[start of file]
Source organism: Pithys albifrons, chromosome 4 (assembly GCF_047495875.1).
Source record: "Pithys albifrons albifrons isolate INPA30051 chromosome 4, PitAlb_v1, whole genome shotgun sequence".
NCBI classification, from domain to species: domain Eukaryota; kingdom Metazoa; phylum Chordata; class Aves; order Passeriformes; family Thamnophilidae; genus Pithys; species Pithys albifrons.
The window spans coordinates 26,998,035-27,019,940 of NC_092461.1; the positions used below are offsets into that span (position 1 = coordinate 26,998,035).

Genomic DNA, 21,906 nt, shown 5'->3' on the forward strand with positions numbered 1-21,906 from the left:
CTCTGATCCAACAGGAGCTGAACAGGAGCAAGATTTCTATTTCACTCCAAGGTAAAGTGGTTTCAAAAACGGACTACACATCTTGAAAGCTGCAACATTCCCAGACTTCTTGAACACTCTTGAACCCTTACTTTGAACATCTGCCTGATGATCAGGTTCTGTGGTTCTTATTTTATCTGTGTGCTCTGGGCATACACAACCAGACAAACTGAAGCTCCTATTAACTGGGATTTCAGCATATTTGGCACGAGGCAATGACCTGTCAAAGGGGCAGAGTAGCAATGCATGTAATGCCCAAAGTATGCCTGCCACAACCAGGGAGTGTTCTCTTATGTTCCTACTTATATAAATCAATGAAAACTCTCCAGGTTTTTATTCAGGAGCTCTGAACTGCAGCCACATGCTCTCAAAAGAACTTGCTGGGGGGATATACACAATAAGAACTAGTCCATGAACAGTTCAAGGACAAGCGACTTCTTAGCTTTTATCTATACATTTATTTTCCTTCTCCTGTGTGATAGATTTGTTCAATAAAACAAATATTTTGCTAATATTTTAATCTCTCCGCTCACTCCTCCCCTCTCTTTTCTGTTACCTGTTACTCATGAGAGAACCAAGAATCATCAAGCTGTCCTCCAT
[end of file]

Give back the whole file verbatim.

Source organism: Pithys albifrons, chromosome 4 (assembly GCF_047495875.1).
Source record: "Pithys albifrons albifrons isolate INPA30051 chromosome 4, PitAlb_v1, whole genome shotgun sequence".
NCBI classification, from domain to species: domain Eukaryota; kingdom Metazoa; phylum Chordata; class Aves; order Passeriformes; family Thamnophilidae; genus Pithys; species Pithys albifrons.
The window spans coordinates 26,998,035-27,019,940 of NC_092461.1; the positions used below are offsets into that span (position 1 = coordinate 26,998,035).

Genomic DNA, 21,906 nt, shown 5'->3' on the forward strand with positions numbered 1-21,906 from the left:
CTCTGATCCAACAGGAGCTGAACAGGAGCAAGATTTCTATTTCACTCCAAGGTAAAGTGGTTTCAAAAACGGACTACACATCTTGAAAGCTGCAACATTCCCAGACTTCTTGAACACTCTTGAACCCTTACTTTGAACATCTGCCTGATGATCAGGTTCTGTGGTTCTTATTTTATCTGTGTGCTCTGGGCATACACAACCAGACAAACTGAAGCTCCTATTAACTGGGATTTCAGCATATTTGGCACGAGGCAATGACCTGTCAAAGGGGCAGAGTAGCAATGCATGTAATGCCCAAAGTATGCCTGCCACAACCAGGGAGTGTTCTCTTATGTTCCTACTTATATAAATCAATGAAAACTCTCCAGGTTTTTATTCAGGAGCTCTGAACTGCAGCCACATGCTCTCAAAAGAACTTGCTGGGGGGATATACACAATAAGAACTAGTCCATGAACAGTTCAAGGACAAGCGACTTCTTAGCTTTTATCTATACATTTATTTTCCTTCTCCTGTGTGATAGATTTGTTCAATAAAACAAATATTTTGCTAATATTTTAATCTCTCCGCTCACTCCTCCCCTCTCTTTTCTGTTACCTGTTACTCATGAGAGAACCAAGAATCATCAAGCTGTCCTCCAT